Imaging of adult Drosophila eyes

Image stacks of adult fly eyes were acquired with a ZEISS AxioZoom.V16 stereo zoom microscope equipped with LED ring light and an Axiocam 503 color camera. The enhanced depth of focus (EDF) module of the ZEN Blue edition software was used for further image processing.

Databases, data analysis and statistics

Genomic coordinates refer to the Dmel_Release_6 sequence assembly. Detailed information about Drosophila stocks and genetics is available on FlyBase (https://flybase.org/), the Database of Drosophila Genes & Genomes (Thurmond et al., 2019). Modifying loci (as listed in Table S1) were analyzed by PANTHER14.0-driven gene ontology (GO) enrichment analysis (https://geneontology.org/)51). Interaction analysis of Alk modifying loci (Fig. 3B, listed in Table S1) was analyzed with STRING version 11 (https://string-db.org)111 employing a medium confidence score of 0.4 for interactions. GraphPad Prism 7 software was used for all statistical analyses.

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Acknowledgments

The authors would like to thank K.V. Anderson, C. Collins, B. Dickson, A. Holz, P. Ingham, C. Klämbt, E. Knust, A. Müller, C. Nowell, T. Schupbach, M. Therrien, C. Thummel, S. Wasserman, T. Wolff, T. Xu., and C. Zuker for generous gifts of fly stocks and reagents during the course of this work. We are also grateful to the stock centers at Bloomington, Szeged, Harvard and Tübingen for providing stocks. This work has been supported by grants from the Swedish Cancer Society (RHP, CAN18/729), the Swedish Childhood Cancer Foundation (RHP, 2015-96), the Swedish Research Council (RHP, 2015-04466), the Swedish Foundation for Strategic Research (RHP, RB13-0204, www.nnbcr.se), the Knut och Alice Wallenbergs Stiftelse (RHP, KAW 2018.0057), the Carl Trygger Foundation, Västra Götalandsregionen ALFGBG-238561 and the Göran Gustafsson Foundation (RHP, 2016).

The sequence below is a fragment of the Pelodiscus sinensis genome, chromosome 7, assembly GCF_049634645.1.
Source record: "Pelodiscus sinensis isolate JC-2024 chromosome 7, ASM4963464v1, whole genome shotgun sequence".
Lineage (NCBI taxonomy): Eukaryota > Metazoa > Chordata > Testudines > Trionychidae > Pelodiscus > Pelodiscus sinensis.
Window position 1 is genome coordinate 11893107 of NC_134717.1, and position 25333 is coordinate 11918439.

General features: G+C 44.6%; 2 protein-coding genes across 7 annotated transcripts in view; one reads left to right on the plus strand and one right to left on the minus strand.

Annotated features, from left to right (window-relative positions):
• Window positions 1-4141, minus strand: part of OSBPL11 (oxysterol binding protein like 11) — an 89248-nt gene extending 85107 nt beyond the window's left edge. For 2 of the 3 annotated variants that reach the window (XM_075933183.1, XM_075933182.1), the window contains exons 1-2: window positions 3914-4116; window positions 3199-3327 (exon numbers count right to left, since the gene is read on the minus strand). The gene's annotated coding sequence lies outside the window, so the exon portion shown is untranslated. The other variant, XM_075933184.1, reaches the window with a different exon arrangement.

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G.W. contributed to conceptualization, formal analysis, investigation, methodology, project administration, supervision, validation, visualization, original draft preparation, review & editing. K.P. contributed to formal analysis, investigation, methodology, visualization, original draft preparation, writing/review & editing. M.B. contributed to conceptualization, formal analysis, investigation, methodology, visualization, original draft preparation, review & editing. T.A.M. contributed to investigation, visualization, original draft preparation, review & editing. P.M-G. contributed to formal analysis, investigation, visualization, original draft preparation, review & editing. S.C. contributed to investigation, visualization, review & editing. H.S. contributed to investigation, visualization, original draft preparation, review & editing. S.K.K. contributed to investigation, visualization, review & editing. E.U. contributed to investigation, visualization, original draft preparation, review & editing. G.V. contributed to investigation, review & editing. A.U. contributed to project administration, resources, review & editing. R.H.P. contributed to conceptualization, funding acquisition, investigation, methodology, project administration, resources, supervision, validation, original draft preparation, review & editing.

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Correspondence to Ruth H. Palmer.

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Wolfstetter, G., Pfeifer, K., Backman, M. et al. Identification of the Wallenda JNKKK as an Alk suppressor reveals increased competitiveness of Alk-expressing cells. Sci Rep 10, 14954 (2020). https://doi.org/10.1038/s41598-020-70890-6